Chancellor retires after 40-year career in diocesePublished: 6/26/14 @ 12:02
By LINDA M. LINONIS
For Nancy Yuhasz, no two work days have been alike in her 40-year career in the Diocese of Youngstown.
The chancellor’s last day on the job will be Friday; her official retirement date is July 1.
She takes with her many memories ... many happy, some sad, but mostly satisfying. “Knowing I was able to help people,” she said is the greatest reward. “Faith played a part in it ... I wouldn’t have been able to do the work I did.”
Yuhasz was the first lay person to serve as chancellor in the diocese, where she started as a secretary in 1974. “I heard about an opening by word of mouth,” she said.
While working at the diocese, she studied at Youngstown State University and earned a bachelor’s degree in elementary education though she never taught. Yuhasz received a master’s of business administration in church management from the Graduate Theological Foundation in Donaldson, Ind.
“Getting that degree was one of the best things I did,” Yuhasz said. “I learned so much about ‘church work’ in classes but also from other participants who were from all faiths.”
She said resident weeks at the foundation provided time for exchange of information and ideas among students. What she learned she put to good use in Youngstown. “I wanted that formal education to go along with the experience I had,” she said.
Yuhasz said the chancellor focuses on canonical responsibilities.
“That’s about canon law ... church law,” she said. It also involved maintaining the diocese’s archive of official documents. “I had to make sure everything was signed and sealed,“ she said. “Everything had to be kept in order because it’s the official history of the diocese.”
Yuhasz said she has referred to the chancellor’s position as the “default office.” “If there was no place else for a job to go, this was it,” she said. In addition to the canonical role, she handled media and public relations, human resources and the Child Protection Policy.
She credits her career, spanning the tenures of five bishops, to the late Bishop James W. Malone (1968-95). “He was very encouraging to me,” she said. “With him, it didn’t matter if you were a man or woman, ordained or not, it was about your ability to get the job done,” Yuhasz said. She was assistant chancellor and administrative assistant to Bishop Malone.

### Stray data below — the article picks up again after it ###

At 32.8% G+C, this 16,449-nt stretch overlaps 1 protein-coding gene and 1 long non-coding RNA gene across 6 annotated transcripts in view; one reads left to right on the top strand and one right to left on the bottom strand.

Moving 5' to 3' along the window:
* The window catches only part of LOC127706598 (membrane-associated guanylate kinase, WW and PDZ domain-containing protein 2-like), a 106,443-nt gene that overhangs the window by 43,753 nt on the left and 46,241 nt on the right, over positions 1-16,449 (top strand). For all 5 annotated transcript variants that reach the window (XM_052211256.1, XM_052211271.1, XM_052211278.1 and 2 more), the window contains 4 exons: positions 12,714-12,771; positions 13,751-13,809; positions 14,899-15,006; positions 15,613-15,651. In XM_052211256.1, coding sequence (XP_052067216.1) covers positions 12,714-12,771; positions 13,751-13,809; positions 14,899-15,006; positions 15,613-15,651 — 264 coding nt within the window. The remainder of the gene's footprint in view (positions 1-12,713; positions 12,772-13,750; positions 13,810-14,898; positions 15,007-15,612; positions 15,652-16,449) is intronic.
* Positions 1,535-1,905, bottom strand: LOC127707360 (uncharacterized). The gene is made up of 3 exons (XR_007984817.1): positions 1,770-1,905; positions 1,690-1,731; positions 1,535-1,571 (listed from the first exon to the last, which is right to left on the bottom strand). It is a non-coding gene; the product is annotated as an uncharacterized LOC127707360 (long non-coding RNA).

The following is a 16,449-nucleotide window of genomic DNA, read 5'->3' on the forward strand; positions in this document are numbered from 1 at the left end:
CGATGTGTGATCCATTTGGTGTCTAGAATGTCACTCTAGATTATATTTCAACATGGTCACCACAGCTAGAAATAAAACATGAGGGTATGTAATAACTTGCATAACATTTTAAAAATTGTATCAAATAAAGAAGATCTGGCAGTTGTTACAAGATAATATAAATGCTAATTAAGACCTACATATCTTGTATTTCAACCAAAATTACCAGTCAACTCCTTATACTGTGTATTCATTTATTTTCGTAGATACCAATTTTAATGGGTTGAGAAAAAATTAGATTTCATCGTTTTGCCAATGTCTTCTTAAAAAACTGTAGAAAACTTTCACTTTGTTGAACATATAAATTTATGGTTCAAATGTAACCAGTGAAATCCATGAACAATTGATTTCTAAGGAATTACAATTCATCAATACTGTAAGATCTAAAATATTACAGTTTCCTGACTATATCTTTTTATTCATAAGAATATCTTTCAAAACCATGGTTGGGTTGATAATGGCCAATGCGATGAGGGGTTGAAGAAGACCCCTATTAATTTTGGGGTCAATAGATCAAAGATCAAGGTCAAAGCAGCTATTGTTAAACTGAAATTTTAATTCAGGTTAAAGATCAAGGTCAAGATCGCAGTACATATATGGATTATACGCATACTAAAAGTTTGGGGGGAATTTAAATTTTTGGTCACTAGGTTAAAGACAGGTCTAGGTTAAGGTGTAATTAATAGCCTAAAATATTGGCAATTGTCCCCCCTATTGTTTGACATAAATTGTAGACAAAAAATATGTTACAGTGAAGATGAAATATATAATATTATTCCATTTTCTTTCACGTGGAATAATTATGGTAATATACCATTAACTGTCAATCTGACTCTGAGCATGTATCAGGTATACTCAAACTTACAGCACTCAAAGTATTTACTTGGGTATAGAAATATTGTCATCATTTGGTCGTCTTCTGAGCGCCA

Yuhasz has served Bishop George V. Murry since he was installed March 28, 2007, as the diocese’s fifth bishop. She also worked with Bishop Thomas J. Tobin from 1996-2005 and the late Auxiliary Bishops Benedict C. Franzetta, 1980-96, and William A. Hughes, 1974-79. Bishop Tobin named her chancellor.
“Each has his own style,” Yuhasz said. “I have fond memories. The people I work with are like family,” she said.
Yuhasz pointed out it was Bishop Malone who initiated a Child Protection Policy in the diocese in 1994 before it was mandatory in 2002. “He started it before it was required because he knew protecting children was a priority,” she said.
Yuhasz said the best part of her job has been “being an asset to clergy, parish staffs and parishioners.” She cited the diocese reconfiguration plan in which some churches closed and others merged under new parish names. Armed with documentation, Yuhasz helped parishes navigate through questions from banks and the Internal Revenue Service. “There was a lot of paperwork with that,” she said.
The most upsetting times were listening as victims of clergy abuse recounted what happened to them as children. “The diocese provides spiritual and therapeutic counseling,” she said. She added that the diocese has policies in place and does background checks on staff and volunteers who work with children.
When Yuhasz retires, revisions to the chancellor’s duties will be implemented. Bishop Murry named Monsignor John A. Zuraw as chancellor, effective July 1, and he will oversee pastoral and educational services. He holds a degree in canon law, which will benefit the canonical responsibilities of the job. Tom Sauline, catechetical consultant for the Office of Religious Education, was named administrator of the Child Protection Policy on May 29, effective July 1. Other duties such as public relations and human resources will be assigned to diocesan staff.
In retirement, Yuhasz said she looks forward to “having time to do what I enjoy.” She and her husband of 39 years, Gary, who is retired, will spend more time at their place near Lake Erie. Yuhasz also plans on more family time with her mother, Dolores Tocheck of Boardman, and niece and her husband in Arizona with her new grandnephew and a nephew in the Valley.
“I’ll see where retirement takes me,” she said. “I’d like to write a novel ... I have several ideas.”